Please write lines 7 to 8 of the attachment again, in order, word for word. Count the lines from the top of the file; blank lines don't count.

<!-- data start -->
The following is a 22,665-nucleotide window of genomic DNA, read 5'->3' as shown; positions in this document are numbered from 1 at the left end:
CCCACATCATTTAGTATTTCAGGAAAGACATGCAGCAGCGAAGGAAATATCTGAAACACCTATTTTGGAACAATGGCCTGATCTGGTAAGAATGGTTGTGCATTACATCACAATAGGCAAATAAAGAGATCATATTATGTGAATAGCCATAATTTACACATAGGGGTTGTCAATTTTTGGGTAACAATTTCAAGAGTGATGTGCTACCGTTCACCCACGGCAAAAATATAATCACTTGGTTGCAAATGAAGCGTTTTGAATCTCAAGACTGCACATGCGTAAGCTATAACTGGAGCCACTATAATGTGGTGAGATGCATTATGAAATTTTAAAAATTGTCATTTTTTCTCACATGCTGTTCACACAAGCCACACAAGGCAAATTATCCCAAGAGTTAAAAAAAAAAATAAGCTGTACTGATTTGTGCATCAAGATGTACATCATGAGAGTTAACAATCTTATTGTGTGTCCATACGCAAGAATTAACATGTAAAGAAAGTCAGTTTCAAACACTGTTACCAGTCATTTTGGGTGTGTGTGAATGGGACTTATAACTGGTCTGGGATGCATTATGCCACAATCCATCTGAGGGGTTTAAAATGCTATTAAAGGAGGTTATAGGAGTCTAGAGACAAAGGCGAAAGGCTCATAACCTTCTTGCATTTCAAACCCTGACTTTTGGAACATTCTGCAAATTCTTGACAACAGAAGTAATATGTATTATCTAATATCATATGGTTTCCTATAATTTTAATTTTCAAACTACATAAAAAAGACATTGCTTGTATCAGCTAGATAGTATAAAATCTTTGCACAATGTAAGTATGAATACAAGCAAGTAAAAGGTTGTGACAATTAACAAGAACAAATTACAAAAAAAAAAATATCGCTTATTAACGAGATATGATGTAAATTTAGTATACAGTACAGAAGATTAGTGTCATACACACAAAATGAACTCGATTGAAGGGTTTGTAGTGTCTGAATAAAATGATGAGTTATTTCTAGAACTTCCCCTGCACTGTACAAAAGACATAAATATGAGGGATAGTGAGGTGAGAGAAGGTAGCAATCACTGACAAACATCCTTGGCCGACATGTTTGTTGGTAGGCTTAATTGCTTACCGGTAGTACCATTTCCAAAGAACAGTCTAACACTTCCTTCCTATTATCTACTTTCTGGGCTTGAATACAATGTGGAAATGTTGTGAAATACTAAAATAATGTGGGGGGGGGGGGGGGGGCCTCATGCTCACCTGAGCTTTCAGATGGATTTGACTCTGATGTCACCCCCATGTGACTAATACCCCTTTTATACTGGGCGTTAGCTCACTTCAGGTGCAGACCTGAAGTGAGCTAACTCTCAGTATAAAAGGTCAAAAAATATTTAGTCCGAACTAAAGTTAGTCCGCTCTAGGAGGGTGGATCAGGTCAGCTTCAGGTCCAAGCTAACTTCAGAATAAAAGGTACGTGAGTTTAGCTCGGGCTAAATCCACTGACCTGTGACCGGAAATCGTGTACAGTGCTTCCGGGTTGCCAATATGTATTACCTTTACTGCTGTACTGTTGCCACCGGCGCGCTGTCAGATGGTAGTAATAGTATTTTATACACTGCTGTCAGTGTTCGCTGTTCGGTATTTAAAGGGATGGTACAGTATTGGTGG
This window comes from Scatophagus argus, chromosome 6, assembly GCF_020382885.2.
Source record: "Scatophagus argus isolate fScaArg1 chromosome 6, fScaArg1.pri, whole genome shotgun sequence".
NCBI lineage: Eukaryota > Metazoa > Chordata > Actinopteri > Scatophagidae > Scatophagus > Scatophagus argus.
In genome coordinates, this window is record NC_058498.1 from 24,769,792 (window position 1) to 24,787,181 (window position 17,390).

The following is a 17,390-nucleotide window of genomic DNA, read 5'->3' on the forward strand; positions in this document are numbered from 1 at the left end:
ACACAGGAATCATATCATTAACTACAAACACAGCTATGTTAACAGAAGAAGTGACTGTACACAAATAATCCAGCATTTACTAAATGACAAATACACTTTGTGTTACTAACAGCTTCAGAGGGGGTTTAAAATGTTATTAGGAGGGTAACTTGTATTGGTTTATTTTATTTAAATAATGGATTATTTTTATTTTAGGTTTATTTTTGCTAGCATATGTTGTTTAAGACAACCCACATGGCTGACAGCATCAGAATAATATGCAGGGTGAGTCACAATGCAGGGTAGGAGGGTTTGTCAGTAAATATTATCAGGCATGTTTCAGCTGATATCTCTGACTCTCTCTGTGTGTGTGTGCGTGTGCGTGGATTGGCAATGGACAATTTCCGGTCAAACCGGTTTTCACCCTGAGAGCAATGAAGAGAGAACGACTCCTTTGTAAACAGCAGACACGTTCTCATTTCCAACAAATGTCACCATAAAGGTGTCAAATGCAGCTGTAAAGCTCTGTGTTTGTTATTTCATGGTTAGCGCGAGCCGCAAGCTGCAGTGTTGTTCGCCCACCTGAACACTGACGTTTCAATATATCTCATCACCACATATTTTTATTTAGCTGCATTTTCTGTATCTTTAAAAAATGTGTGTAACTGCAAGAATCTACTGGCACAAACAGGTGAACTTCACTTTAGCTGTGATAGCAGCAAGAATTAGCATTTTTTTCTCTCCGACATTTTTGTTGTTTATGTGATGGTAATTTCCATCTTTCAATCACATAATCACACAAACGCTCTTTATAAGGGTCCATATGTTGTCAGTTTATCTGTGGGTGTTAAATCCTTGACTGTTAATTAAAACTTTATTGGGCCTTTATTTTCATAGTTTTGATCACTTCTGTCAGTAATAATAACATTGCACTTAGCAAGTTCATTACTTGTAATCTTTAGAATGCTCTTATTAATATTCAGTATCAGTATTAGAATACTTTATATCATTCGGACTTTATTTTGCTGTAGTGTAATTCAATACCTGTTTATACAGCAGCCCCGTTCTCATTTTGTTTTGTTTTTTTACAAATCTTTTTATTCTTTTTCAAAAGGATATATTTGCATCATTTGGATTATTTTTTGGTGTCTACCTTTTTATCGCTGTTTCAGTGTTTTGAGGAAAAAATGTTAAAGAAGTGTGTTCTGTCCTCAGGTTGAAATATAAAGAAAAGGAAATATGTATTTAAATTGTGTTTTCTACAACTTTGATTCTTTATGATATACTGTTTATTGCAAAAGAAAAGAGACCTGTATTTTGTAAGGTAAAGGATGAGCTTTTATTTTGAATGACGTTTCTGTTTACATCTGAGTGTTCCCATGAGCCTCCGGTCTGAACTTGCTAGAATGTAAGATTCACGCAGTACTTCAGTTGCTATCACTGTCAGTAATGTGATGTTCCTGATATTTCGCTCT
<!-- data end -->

The following is a 17,390-nucleotide window of genomic DNA, read 5'->3' on the forward strand; positions in this document are numbered from 1 at the left end:
ACACAGGAATCATATCATTAACTACAAACACAGCTATGTTAACAGAAGAAGTGACTGTACACAAATAATCCAGCATTTACTAAATGACAAATACACTTTGTGTTACTAACAGCTTCAGAGGGGGTTTAAAATGTTATTAGGAGGGTAACTTGTATTGGTTTATTTTATTTAAATAATGGATTATTTTTATTTTAGGTTTATTTTTGCTAGCATATGTTGTTTAAGACAACCCACATGGCTGACAGCATCAGAATAATATGCAGGGTGAGTCACAATGCAGGGTAGGAGGGTTTGTCAGTAAATATTATCAGGCATGTTTCAGCTGATATCTCTGACTCTCTCTGTGTGTGTGTGCGTGTGCGTGGATTGGCAATGGACAATTTCCGGTCAAACCGGTTTTCACCCTGAGAGCAATGAAGAGAGAACGACTCCTTTGTAAACAGCAGACACGTTCTCATTTCCAACAAATGTCACCATAAAGGTGTCAAATGCAGCTGTAAAGCTCTGTGTTTGTTATTTCATGGTTAGCGCGAGCCGCAAGCTGCAGTGTTGTTCGCCCACCTGAACACTGACGTTTCAATATATCTCATCACCACATATTTTTATTTAGCTGCATTTTCTGTATCTTTAAAAAATGTGTGTAACTGCAAGAATCTACTGGCACAAACAGGTGAACTTCACTTTAGCTGTGATAGCAGCAAGAATTAGCATTTTTTTCTCTCCGACATTTTTGTTGTTTATGTGATGGTAATTTCCATCTTTCAATCACATAATCACACAAACGCTCTTTATAAGGGTCCATATGTTGTCAGTTTATCTGTGGGTGTTAAATCCTTGACTGTTAATTAAAACTTTATTGGGCCTTTATTTTCATAGTTTTGATCACTTCTGTCAGTAATAATAACATTGCACTTAGCAAGTTCATTACTTGTAATCTTTAGAATGCTCTTATTAATATTCAGTATCAGTATTAGAATACTTTATATCATTCGGACTTTATTTTGCTGTAGTGTAATTCAATACCTGTTTATACAGCAGCCCCGTTCTCATTTTGTTTTGTTTTTTTACAAATCTTTTTATTCTTTTTCAAAAGGATATATTTGCATCATTTGGATTATTTTTTGGTGTCTACCTTTTTATCGCTGTTTCAGTGTTTTGAGGAAAAAATGTTAAAGAAGTGTGTTCTGTCCTCAGGTTGAAATATAAAGAAAAGGAAATATGTATTTAAATTGTGTTTTCTACAACTTTGATTCTTTATGATATACTGTTTATTGCAAAAGAAAAGAGACCTGTATTTTGTAAGGTAAAGGATGAGCTTTTATTTTGAATGACGTTTCTGTTTACATCTGAGTGTTCCCATGAGCCTCCGGTCTGAACTTGCTAGAATGTAAGATTCACGCAGTACTTCAGTTGCTATCACTGTCAGTAATGTGATGTTCCTGATATTTCGCTCT